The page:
SQL Clone
SQLServerCentral is supported by Redgate
 
Log in  ::  Register  ::  Not logged in
 
 
 


SQL Backups vs System Backups


SQL Backups vs System Backups

Author
Message
cjbaum
cjbaum
Grasshopper
Grasshopper (16 reputation)Grasshopper (16 reputation)Grasshopper (16 reputation)Grasshopper (16 reputation)Grasshopper (16 reputation)Grasshopper (16 reputation)Grasshopper (16 reputation)Grasshopper (16 reputation)

Group: General Forum Members
Points: 16 Visits: 98
Being sorta new to DBA work ...

If / what are the benefits of keeping sql backups in addition to system backups ?
David Webb-CDS
David Webb-CDS
SSCarpal Tunnel
SSCarpal Tunnel (4.2K reputation)SSCarpal Tunnel (4.2K reputation)SSCarpal Tunnel (4.2K reputation)SSCarpal Tunnel (4.2K reputation)SSCarpal Tunnel (4.2K reputation)SSCarpal Tunnel (4.2K reputation)SSCarpal Tunnel (4.2K reputation)SSCarpal Tunnel (4.2K reputation)

Group: General Forum Members
Points: 4216 Visits: 8586
You need both. A normal system backup, if it can copy the .mdf and .ldf database components at all, will not result in a database that is restorable. (Check with the vendor of your backup software to see if they have special tools for database backups). The native SQL Server backups copy out the data and logs in such a way as to allow a restore operation to put the data back and adjust any in-flight transactions that may or may not have completed. An OS copy operation can't do that. If all you have so far is OS utility copies of your .mdf and .ldf files you need to take backups IMMEDIATELY using the SQL Server backup utilities and then take a look at the BOL topics of backup and restore. There are also several good articles on this site on database and log backup management. I'd site the references, but the site search seems to be non-functional.

Bottom line. You need SQL Server backups.



And then again, I might be wrong ...
David Webb
cjbaum
cjbaum
Grasshopper
Grasshopper (16 reputation)Grasshopper (16 reputation)Grasshopper (16 reputation)Grasshopper (16 reputation)Grasshopper (16 reputation)Grasshopper (16 reputation)Grasshopper (16 reputation)Grasshopper (16 reputation)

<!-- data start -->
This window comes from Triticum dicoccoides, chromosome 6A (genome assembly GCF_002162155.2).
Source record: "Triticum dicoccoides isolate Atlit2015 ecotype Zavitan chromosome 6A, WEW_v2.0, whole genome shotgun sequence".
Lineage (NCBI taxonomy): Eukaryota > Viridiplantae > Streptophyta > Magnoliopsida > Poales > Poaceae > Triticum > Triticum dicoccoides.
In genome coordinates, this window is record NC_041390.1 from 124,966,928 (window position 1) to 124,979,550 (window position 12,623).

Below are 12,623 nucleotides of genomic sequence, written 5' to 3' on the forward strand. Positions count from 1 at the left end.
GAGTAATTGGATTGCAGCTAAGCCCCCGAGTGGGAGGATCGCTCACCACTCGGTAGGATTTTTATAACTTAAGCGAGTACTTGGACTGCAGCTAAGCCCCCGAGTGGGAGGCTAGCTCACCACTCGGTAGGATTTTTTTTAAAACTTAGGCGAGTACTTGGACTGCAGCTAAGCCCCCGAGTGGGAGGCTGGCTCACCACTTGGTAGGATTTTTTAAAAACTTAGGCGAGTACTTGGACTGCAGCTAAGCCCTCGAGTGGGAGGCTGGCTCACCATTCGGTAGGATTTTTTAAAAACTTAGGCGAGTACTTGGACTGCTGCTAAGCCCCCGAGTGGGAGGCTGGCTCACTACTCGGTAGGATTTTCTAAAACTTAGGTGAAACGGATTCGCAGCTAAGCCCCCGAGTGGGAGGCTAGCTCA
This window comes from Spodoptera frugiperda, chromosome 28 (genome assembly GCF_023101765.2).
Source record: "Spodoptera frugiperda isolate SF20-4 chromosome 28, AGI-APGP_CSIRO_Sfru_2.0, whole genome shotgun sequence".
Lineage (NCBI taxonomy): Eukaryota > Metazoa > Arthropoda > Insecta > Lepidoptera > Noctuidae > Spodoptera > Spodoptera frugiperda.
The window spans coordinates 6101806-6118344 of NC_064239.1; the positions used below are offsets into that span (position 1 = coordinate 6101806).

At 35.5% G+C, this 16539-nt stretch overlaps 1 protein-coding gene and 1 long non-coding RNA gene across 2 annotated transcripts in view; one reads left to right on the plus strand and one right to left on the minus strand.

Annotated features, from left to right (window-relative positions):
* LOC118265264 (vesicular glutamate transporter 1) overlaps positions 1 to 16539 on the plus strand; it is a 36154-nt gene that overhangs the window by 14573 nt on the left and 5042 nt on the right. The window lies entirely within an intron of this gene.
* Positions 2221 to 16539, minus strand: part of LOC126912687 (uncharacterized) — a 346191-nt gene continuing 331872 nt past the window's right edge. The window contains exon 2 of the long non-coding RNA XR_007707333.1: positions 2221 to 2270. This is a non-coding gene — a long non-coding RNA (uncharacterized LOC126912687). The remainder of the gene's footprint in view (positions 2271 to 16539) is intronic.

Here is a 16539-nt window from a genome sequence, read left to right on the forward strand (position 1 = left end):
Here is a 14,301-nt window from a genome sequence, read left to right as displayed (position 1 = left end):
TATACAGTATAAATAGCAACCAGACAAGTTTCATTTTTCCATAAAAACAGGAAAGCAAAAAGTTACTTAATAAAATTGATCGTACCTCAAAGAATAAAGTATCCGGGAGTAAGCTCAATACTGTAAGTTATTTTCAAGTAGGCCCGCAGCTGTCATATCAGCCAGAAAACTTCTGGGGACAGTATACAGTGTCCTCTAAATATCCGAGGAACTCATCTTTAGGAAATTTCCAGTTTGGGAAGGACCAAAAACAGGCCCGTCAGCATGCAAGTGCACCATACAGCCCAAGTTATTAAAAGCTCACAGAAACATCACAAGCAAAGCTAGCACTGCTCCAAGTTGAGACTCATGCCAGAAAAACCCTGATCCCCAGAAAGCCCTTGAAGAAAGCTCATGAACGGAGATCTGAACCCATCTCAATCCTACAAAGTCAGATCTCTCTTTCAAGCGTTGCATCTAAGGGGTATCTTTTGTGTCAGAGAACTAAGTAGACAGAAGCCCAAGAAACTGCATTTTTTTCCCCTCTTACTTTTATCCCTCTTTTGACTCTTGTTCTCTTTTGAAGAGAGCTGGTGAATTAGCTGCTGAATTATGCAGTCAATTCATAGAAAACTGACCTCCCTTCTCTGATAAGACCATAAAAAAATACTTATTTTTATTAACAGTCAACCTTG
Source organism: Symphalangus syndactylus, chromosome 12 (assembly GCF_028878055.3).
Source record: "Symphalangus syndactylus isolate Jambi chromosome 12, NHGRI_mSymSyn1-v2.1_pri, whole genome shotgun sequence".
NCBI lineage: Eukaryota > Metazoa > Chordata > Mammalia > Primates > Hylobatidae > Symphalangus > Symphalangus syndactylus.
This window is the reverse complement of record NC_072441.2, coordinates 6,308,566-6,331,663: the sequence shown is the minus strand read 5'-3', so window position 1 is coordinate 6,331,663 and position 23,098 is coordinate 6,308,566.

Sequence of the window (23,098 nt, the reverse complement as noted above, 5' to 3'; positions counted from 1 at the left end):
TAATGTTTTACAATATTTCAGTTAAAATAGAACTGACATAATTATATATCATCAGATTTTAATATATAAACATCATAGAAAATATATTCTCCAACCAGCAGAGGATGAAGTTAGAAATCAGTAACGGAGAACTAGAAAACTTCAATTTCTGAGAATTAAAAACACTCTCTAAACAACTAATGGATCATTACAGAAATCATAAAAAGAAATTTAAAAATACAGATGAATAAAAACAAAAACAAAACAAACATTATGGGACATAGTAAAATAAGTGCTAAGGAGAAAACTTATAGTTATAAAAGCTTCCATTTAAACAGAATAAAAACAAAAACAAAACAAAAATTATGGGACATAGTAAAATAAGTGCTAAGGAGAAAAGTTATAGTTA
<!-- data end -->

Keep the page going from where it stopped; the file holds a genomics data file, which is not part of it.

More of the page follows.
Group: General Forum Members
Points: 16 Visits: 98
Thanks. Im looking for as much ammo as possible

My sysadmin guys keep arguing that the "System Center" backups are enough, which seem ok if they want to restore the whole server
David Webb-CDS
David Webb-CDS
SSCarpal Tunnel
SSCarpal Tunnel (4.2K reputation)SSCarpal Tunnel (4.2K reputation)SSCarpal Tunnel (4.2K reputation)SSCarpal Tunnel (4.2K reputation)SSCarpal Tunnel (4.2K reputation)SSCarpal Tunnel (4.2K reputation)SSCarpal Tunnel (4.2K reputation)SSCarpal Tunnel (4.2K reputation)

Group: General Forum Members
Points: 4216 Visits: 8586
Some backup software is SQL Server aware and will actually use the native functionality under the covers. I don't know enough about the System Center product set to know. It may be covered under Data Protection Manager, so your admin may be gettting a good set of backups because DPM is SQL Server aware.

Maybe someone who is using it can weigh in with more authority?



And then again, I might be wrong ...
David Webb
Grant Fritchey
Grant Fritchey
SSC Guru
SSC Guru (100K reputation)SSC Guru (100K reputation)SSC Guru (100K reputation)SSC Guru (100K reputation)SSC Guru (100K reputation)SSC Guru (100K reputation)SSC Guru (100K reputation)SSC Guru (100K reputation)

Group: General Forum Members
Points: 100827 Visits: 33014
The real question is not what can be backed up. The real question is, what can be recovered. If you take a system backup once a day, then you can only ever recover up to the point of that backup. Or can you. Have the system administrator demonstrate a restore (obviously, do this test on a test/dev system, not production). If that works, great. Now, ask the business, can we lose an entire day's worth of data? If not, then you also need to do log backups or differentials... but, there's the problem, those won't work with your system backup. So, assuming your business is like most of the businesses I've worked with, you're going to need to do a regular, SQL Server, backup and then logs/differentials to allow for the ability to recover to a point in time short of once a day.